Stack Overflow is a community of 4.7 million programmers, just like you, helping each other.

Join them; it only takes a minute:

Sign up
Join the Stack Overflow community to:
  1. Ask programming questions
  2. Answer and help your peers
  3. Get recognized for your expertise

I have to execute a php script (a.php) in the background. I tried this but it's not working:

<?
$cmd = "php /home/megad404/www/prove/a.php &> /dev/null &";
exec('/bin/bash -c "'.$cmd.'"',$output,$return);
if($return===0)
{
    echo 'Successful';
} 
else
{
    echo 'Unsuccessful';
}
?>

It returns "Successful" but it doesn't execute a.php

a.php:

<?
file_put_contents(date("s"),"");
sleep(5);
file_put_contents(date("s"),"");
sleep(5);
file_put_contents(date("s"),"");
?>

a.php writes a file every 5 second and it works fine, except if I try to execute it in the background with the first script.

share|improve this question
    
php shell scripts still MUST have <?php in them to trigger php mode. otherwise php will just treat it as text. remember: there's no such thing as a "php script". There's just files which have php code blocks in them. – Marc B Apr 16 '13 at 21:26
    
You are getting "successful" every time since you bash is returning successfully - nothing to do with you php perhaps. – Fergus Apr 16 '13 at 21:27
    
I know, but what should I do to make it works? – Megadv Apr 16 '13 at 21:30
1  
According to the question stackoverflow.com/questions/4646788/… you don't need to use bash -c. Does it work if you do it as shown there? – Barmar Apr 16 '13 at 21:33
    
Drop /bin/bash -c and then run it. You might need the full path to php. which php will get it for you. – miah Apr 16 '13 at 21:36

You could also look into using real Posix/PCNTL functionality to actually detach the script to background, eg. with pcntl_exec and pcntl_fork(). This is after my opinion the right way to handle background scripts that runs for a longer period of time as you can communicate with the child/process to get updates, status and so on and even have them understand real signal handling.

PCNTL - http://www.php.net/manual/en/book.pcntl.php

POSIX - http://www.php.net/manual/en/book.posix.php

Cheers

share|improve this answer

This just worked for me:

<?php

$cmd = "/usr/bin/php /home/auser/a.php &> /dev/null &";
exec($cmd,$output,$return);
sleep(30);
if($return===0)
{
    echo 'Successful';
} 
else
{
    echo 'Unsuccessful';
}
?>

I saved it as runa.php and ran it from the command window as php runa.php. It produced 3 files.

running a.php also worked from the cron job:

]$ crontab -l
18 * * * * /usr/bin/php /home/auser/a.php

I put the script in a web directory and find that I have some writing problems. What can you see in the server log?

sudo tail -f /var/log/httpd/error_log

And what if you hit a.php from the web browser? Because you mention the script is 755, but how about the directory. Maybe it needs to be 775 or 777 for testing so that the script can write a file?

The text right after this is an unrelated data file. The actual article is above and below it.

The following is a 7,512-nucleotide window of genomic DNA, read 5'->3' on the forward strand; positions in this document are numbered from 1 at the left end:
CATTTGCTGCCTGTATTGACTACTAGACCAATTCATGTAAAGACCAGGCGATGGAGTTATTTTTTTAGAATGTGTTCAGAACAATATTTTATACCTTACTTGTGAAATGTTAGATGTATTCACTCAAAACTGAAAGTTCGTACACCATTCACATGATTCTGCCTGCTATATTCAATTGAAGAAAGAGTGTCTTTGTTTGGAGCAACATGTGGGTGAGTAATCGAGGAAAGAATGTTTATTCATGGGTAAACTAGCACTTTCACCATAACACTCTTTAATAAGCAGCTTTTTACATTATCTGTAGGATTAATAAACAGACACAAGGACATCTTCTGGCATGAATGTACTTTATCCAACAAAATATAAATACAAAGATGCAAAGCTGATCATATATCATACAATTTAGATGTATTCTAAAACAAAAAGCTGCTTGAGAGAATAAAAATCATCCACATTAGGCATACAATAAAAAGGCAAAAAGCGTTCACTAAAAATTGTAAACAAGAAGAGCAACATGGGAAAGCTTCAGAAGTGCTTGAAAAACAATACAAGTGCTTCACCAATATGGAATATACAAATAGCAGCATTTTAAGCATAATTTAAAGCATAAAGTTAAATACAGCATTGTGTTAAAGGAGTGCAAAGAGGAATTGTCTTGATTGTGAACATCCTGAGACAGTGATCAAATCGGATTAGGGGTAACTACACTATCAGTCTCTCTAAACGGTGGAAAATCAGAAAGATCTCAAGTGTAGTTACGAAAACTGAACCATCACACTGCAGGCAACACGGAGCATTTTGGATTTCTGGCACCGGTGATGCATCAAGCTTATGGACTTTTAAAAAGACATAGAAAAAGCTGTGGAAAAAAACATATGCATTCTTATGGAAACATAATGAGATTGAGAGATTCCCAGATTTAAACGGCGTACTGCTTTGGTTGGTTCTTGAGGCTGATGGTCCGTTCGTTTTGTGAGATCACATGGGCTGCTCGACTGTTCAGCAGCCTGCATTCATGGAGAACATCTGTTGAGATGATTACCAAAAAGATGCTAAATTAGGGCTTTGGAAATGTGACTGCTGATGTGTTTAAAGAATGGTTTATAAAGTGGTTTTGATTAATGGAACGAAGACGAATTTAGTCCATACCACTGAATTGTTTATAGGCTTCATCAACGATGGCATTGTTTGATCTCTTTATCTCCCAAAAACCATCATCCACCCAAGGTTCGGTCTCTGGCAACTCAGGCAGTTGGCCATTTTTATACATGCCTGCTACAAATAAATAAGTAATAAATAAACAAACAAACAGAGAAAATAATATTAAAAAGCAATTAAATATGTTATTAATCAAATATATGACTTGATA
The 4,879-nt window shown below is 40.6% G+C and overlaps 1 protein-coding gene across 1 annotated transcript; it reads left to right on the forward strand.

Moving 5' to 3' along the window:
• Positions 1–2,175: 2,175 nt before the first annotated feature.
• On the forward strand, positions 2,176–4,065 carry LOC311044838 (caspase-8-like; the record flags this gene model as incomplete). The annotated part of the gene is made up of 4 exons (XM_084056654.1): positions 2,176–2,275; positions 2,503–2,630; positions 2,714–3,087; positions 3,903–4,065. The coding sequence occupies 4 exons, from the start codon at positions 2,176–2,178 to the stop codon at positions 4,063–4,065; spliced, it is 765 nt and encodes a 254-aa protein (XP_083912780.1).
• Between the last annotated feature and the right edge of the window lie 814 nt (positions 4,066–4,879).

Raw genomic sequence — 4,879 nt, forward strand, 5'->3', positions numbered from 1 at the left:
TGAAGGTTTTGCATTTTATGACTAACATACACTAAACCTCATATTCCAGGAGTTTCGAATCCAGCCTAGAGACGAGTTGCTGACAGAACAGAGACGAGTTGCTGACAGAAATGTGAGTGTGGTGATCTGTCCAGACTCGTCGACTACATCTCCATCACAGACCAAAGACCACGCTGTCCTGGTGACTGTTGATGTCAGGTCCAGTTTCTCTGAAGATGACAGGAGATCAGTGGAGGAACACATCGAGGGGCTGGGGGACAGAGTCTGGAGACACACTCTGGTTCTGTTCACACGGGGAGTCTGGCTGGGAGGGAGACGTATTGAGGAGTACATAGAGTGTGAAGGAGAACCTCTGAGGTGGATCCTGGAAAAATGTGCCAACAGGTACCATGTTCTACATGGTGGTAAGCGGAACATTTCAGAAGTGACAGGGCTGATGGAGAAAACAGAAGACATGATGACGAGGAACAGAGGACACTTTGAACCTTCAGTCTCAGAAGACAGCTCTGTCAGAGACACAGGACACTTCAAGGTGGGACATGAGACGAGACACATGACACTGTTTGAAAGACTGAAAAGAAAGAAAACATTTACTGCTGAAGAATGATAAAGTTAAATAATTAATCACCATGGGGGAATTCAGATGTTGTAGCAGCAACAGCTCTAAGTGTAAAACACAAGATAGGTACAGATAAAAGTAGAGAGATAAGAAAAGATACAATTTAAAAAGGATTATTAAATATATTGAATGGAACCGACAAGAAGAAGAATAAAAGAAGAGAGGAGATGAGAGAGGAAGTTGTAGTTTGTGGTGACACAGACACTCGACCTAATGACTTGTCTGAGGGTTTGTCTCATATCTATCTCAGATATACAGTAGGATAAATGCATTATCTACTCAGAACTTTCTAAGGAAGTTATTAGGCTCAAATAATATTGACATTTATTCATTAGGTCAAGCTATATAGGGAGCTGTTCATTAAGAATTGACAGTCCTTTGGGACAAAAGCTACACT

For testing I created a sub directory "output" and changed a.php

<?php
ini_set('date.timezone','America/New_York'); //without this it makes extra messages

error_log("a.php putting contents", 0);
file_put_contents("output/".date("s"),"");
sleep(5);
file_put_contents("output/".date("s"),"");
sleep(5);
file_put_contents("output/".date("s"),"");
error_log("a.php done", 0);
?>

It was unable to write files until I gave write permission to the ouput folder

sudo chmod 777 /var/www/html/output

Then I found out the apache user is writing the files:

~]$ sudo ls -l /var/www/html/output/
total 0
-rw-r--r--. 1 apache apache 0 Apr 18 11:38 00
-rw-r--r--. 1 apache apache 0 Apr 18 11:38 05
-rw-r--r--. 1 apache apache 0 Apr 18 11:37 55

So I changed the owner of output, in order to tone down the permissiosn again.

~]$ sudo ls -lu /var/www/html/ | grep output
drwxr-xr-x. 2 apache root 4096 Apr 18 12:21 output

This also works now:

 ~]$ sudo ls -l /var/www/html/output
total 0
-rw-r--r--. 1 apache apache 0 Apr 18 12:21 44
-rw-r--r--. 1 apache apache 0 Apr 18 12:21 49
-rw-r--r--. 1 apache apache 0 Apr 18 11:37 55
share|improve this answer
    
nothing changed... it returned Successful but nothing happened – Megadv Apr 16 '13 at 21:48
    
I ran the changes above and got results both ways.Maybe sleep was enought to give the other script time to run. I don't know if you can have it launch and run in the background though from the browser. The cron is better. – ndasusers Apr 16 '13 at 22:28
    
It doesn't work... Could it be a server issue? Is there another way to run a script in the background? – Megadv Apr 17 '13 at 11:39
    
Hey. what about your user write permissions? Try su -c "/usr/bin/php /path/to/a.php" – ndasusers Apr 18 '13 at 1:45
    
Oh, the one server issue could be your short tag, as another commenter noted. Use the <?php in your "a.php" Some times I saw files fail if the server had the "no short tags" option set. – ndasusers Apr 18 '13 at 1:47

You can try adapt mi script. Look a command shell_exec() not exec(). First return all , second only last line.

function run_in_background($Command, $Priority = 0) {
         if($Priority)
             $PID = shell_exec("nohup nice -n $Priority $Command > /dev/null & echo $!");
         else
             $PID = shell_exec("nohup $Command > /dev/null & echo $!");
         return($PID);
 }
     //Verifies if a process is running in linux
function is_process_running($PID) {
         exec("ps $PID", $ProcessState);
         return(count($ProcessState) >= 2);
}

and example

$PIDPHP=run_in_background("php -S 127.0.0.1:18086 ".__DIR__."/index.php"); // or any other process.

if (is_process_running($PIDPHP)){
    exec("kill $PIDPHP");
}
share|improve this answer

Your Answer

 
discard

By posting your answer, you agree to the privacy policy and terms of service.

Not the answer you're looking for? Browse other questions tagged or ask your own question.